You do not need to take your RMD (required minimum distribution) for the 2020 calendar year effective January 1, 2020, which means you can avoid taxable income this year if you don’t need it. While the Act does not contain language to allow you to repay a RMD you have already taken this year, you may be able to add the funds back as long as you do so within 60 days of the distribution by treating it as a rollover distribution. Keep in mind that you are only allowed one rollover per 12-month period.
If you don’t need the cash flow and can afford to pay the tax, consider a ROTH IRA conversion. In particular, if your children will be inheriting a larger IRA from you, a ROTH will help alleviate the tax burden on them created by the SECURE Act passed at the end of last year. The SECURE Act requires that an inherited IRA be distributed to your adult children fully within 10 years. Before the Act, the inherited IRA could be distributed (and taxed) over their life expectancy.
The RMD waiver includes distributions required under the five-year distribution rule. The five-year distribution rule applies to retirement accounts that are inherited by a non-designated beneficiary, which is defined as any beneficiary whose life expectancy cannot be determined, such as an estate, some types of trusts, and a charity. If an account is paying out per the five-year rule, the 2020 distribution can be skipped. This means the account can now pay out over six years.
If you are affected by the coronavirus, you can now can take a coronavirus-related distribution of up to $100,000 from a retirement account without paying the 10% penalty, but the distribution is still subject to income tax. A coronavirus-related distribution must be made in 2020 to an individual who is diagnosed with COVID-19 by an approved test, or has a spouse or dependent diagnosed, or who experiences adverse financial consequences.
You can then repay to your account over a three-year period and avoid the tax, or you can keep the distribution and spread the income tax over a three-year period.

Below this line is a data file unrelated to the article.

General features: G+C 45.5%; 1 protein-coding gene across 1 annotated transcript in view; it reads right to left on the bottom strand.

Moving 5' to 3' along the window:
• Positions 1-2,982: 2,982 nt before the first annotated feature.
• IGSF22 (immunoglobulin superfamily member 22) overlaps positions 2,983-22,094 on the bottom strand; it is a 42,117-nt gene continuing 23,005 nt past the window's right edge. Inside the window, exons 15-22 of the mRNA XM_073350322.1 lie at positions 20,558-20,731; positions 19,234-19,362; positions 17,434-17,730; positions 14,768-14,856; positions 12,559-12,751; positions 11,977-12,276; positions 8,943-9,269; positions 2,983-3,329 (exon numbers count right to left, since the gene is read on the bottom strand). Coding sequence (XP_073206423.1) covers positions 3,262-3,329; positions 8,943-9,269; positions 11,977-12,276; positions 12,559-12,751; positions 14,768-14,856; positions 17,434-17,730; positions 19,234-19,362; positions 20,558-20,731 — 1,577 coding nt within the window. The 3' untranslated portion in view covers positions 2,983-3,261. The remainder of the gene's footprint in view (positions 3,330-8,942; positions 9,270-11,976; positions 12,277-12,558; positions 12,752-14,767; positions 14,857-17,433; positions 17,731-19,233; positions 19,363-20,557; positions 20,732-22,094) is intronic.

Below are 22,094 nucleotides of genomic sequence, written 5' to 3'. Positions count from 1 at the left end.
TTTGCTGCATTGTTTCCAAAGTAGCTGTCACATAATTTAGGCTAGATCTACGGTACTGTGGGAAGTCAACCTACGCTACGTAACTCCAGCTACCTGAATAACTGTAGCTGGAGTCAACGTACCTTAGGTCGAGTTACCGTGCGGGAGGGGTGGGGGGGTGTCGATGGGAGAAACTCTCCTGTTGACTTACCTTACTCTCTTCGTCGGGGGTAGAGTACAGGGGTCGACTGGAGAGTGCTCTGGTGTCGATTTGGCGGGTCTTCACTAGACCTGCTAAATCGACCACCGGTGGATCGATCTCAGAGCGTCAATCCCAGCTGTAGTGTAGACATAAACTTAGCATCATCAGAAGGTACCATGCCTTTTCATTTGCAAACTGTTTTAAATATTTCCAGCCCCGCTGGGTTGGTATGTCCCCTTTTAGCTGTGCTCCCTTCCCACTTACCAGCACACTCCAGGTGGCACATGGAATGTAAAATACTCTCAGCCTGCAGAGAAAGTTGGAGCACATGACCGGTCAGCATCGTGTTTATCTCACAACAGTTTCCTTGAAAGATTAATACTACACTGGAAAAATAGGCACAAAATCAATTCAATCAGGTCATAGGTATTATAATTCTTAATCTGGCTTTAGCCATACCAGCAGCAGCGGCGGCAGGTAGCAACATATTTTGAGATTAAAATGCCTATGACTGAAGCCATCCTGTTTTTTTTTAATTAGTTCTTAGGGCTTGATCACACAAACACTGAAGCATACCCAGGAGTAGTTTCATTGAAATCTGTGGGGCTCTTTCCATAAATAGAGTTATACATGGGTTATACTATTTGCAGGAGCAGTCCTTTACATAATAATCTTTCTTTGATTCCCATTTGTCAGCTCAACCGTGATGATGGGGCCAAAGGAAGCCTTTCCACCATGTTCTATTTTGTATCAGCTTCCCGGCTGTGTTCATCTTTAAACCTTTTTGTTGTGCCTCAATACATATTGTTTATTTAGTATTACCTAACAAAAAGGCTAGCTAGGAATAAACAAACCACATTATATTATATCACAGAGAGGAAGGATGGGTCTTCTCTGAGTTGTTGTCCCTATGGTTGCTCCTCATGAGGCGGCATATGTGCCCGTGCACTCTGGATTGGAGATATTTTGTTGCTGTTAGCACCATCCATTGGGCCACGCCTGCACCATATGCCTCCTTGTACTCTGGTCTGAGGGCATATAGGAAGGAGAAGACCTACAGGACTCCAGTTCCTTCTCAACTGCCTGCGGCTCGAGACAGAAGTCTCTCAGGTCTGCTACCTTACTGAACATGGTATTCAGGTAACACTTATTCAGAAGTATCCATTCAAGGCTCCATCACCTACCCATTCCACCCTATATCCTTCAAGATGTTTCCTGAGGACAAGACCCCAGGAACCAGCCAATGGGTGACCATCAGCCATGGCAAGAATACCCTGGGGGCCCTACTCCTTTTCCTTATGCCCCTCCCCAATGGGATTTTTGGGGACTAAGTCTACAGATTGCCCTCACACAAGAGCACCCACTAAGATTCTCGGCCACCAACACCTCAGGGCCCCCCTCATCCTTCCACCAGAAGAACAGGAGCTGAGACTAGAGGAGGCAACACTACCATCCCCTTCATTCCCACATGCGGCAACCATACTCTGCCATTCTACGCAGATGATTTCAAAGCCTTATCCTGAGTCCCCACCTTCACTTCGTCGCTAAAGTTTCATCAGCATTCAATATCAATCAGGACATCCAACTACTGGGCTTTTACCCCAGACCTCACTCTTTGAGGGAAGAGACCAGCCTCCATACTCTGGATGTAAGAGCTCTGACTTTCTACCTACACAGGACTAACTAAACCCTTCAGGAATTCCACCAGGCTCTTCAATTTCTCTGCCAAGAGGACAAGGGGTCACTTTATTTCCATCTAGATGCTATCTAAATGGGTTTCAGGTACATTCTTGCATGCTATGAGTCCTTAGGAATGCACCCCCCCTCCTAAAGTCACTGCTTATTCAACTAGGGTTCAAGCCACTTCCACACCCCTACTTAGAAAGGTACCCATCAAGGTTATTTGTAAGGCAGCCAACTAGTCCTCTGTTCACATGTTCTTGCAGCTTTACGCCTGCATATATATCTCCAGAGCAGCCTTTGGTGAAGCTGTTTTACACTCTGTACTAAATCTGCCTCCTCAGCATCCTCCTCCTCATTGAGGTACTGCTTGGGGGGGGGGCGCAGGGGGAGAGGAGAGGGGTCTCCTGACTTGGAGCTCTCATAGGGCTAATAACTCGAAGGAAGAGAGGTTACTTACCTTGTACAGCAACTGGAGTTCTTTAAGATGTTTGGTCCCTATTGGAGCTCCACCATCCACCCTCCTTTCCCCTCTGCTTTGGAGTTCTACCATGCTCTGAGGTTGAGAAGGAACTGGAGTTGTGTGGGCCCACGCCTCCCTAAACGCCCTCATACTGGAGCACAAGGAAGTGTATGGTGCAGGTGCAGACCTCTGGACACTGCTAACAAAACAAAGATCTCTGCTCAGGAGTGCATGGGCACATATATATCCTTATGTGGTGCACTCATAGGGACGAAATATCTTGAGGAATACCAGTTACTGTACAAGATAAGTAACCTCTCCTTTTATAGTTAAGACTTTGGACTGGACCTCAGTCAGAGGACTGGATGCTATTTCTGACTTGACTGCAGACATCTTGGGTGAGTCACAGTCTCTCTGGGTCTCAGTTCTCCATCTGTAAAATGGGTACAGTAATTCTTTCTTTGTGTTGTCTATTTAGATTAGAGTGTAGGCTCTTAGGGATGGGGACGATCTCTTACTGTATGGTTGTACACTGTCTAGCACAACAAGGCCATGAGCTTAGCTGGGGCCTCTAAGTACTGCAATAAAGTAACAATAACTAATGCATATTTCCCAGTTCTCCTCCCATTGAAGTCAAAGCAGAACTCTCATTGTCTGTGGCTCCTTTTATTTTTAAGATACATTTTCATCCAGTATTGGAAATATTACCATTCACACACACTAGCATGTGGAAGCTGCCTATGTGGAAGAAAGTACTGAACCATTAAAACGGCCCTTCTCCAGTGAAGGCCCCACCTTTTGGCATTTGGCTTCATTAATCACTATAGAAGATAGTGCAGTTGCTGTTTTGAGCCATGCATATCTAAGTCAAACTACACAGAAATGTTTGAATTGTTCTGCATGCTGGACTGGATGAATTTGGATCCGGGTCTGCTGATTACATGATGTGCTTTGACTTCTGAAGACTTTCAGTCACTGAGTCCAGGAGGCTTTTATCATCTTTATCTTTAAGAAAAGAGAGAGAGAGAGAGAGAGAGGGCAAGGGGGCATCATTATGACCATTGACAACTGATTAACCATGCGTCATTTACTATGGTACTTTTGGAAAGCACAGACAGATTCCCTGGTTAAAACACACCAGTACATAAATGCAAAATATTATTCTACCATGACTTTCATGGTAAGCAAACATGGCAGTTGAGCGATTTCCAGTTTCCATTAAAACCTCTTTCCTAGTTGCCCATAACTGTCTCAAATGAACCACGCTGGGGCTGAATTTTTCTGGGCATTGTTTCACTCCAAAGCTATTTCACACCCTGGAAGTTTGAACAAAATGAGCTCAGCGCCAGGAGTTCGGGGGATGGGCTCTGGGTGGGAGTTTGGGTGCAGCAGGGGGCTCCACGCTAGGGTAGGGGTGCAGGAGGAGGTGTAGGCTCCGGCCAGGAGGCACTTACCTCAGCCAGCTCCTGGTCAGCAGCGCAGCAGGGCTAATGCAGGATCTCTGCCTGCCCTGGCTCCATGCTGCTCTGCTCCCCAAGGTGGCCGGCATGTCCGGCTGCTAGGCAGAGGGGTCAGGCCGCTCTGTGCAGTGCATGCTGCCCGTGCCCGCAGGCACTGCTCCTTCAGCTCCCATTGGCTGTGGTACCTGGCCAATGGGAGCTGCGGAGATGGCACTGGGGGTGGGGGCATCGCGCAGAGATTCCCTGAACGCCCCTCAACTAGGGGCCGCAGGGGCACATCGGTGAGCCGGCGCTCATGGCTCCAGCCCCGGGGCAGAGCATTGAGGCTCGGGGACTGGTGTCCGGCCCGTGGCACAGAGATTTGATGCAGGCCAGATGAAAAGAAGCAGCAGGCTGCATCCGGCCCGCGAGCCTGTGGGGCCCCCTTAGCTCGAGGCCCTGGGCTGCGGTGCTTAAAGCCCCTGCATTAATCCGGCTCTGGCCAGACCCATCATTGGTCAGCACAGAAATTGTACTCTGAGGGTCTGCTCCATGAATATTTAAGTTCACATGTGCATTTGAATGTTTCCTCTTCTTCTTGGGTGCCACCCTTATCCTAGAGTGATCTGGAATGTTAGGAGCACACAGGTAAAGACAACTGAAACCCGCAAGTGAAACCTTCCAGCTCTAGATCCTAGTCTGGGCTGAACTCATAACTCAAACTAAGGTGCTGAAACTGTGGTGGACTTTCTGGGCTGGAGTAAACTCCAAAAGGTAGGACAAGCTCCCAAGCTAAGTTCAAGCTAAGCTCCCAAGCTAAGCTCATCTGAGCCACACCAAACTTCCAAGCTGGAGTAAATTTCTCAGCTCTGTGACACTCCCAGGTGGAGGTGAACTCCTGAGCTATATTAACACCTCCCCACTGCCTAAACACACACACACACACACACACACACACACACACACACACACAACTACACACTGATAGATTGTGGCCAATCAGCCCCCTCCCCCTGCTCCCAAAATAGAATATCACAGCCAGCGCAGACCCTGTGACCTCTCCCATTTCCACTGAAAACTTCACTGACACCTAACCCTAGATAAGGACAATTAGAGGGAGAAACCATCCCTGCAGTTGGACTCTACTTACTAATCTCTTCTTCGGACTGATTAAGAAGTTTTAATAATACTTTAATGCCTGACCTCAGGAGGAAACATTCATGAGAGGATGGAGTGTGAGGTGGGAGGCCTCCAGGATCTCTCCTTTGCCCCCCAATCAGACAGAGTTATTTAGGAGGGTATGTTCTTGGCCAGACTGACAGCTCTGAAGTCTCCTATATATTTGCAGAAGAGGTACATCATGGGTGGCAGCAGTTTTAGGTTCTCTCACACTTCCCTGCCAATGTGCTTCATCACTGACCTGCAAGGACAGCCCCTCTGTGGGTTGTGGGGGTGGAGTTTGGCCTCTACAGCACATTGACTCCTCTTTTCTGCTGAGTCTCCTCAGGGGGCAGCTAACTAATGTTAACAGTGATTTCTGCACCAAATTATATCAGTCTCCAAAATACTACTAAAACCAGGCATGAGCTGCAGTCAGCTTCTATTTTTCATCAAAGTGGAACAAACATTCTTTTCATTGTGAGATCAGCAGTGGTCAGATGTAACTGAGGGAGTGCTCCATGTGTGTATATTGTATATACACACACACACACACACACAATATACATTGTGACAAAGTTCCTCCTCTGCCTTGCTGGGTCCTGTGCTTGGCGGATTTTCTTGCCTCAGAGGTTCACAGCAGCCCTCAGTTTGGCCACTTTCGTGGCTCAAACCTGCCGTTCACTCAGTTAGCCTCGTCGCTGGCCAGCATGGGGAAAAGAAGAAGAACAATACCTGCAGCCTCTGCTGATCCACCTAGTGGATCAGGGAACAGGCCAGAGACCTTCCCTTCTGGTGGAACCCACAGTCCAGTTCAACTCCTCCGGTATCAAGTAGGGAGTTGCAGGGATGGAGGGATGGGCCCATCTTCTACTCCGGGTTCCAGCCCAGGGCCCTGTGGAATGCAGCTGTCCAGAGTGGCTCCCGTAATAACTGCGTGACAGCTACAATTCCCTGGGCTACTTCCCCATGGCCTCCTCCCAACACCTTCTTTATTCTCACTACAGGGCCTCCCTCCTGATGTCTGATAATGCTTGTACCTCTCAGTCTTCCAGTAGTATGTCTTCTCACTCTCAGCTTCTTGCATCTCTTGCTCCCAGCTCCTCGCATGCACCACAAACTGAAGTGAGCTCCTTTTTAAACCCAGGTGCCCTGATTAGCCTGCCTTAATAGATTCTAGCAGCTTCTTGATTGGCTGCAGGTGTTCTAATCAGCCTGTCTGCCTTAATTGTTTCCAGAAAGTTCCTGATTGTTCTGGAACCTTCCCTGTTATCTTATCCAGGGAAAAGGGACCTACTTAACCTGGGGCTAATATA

Our friends at Perkins Coie advise that a plan is not required to offer this distribution option, so be sure to check in with your employer if you are considering this option.
We recommend considering this option only as a last resort. Pulling out assets means locking in any losses in your retirement account and then losing out on a potential recovery.
The amount that can be taken from a retirement account through a loan has doubled to $100,000 for those who have been affected by COVID-19. The amount was previously $50,000 and a loan was limited to 50% of the vested plan balance. The limit is now 100% of the vested balance.
You can also delay payments on plan loans for 2020.
We also recommend considering this option as a last resort. While you do repay yourself, you will be doing so at a low interest rate during a time when a potential market recovery could exceed that return.
Also of note, and a change outside of the CARES Act, the IRS has extended the 2019 IRA contribution deadline to July 15, 2020.
If you have any questions, we are here for you. Please reach out to your client manager or email@example.com.
*The information contained in this communication is not intended to be, and should not be construed as investment, legal or tax advice. The information is subject to change, and although based upon information that Cornerstone Advisors, Inc. (“Cornerstone”) considers reliable as of the publication date of this communication, it is not guaranteed to be accurate or complete. Furthermore, Cornerstone has no obligation to update the information contained herein.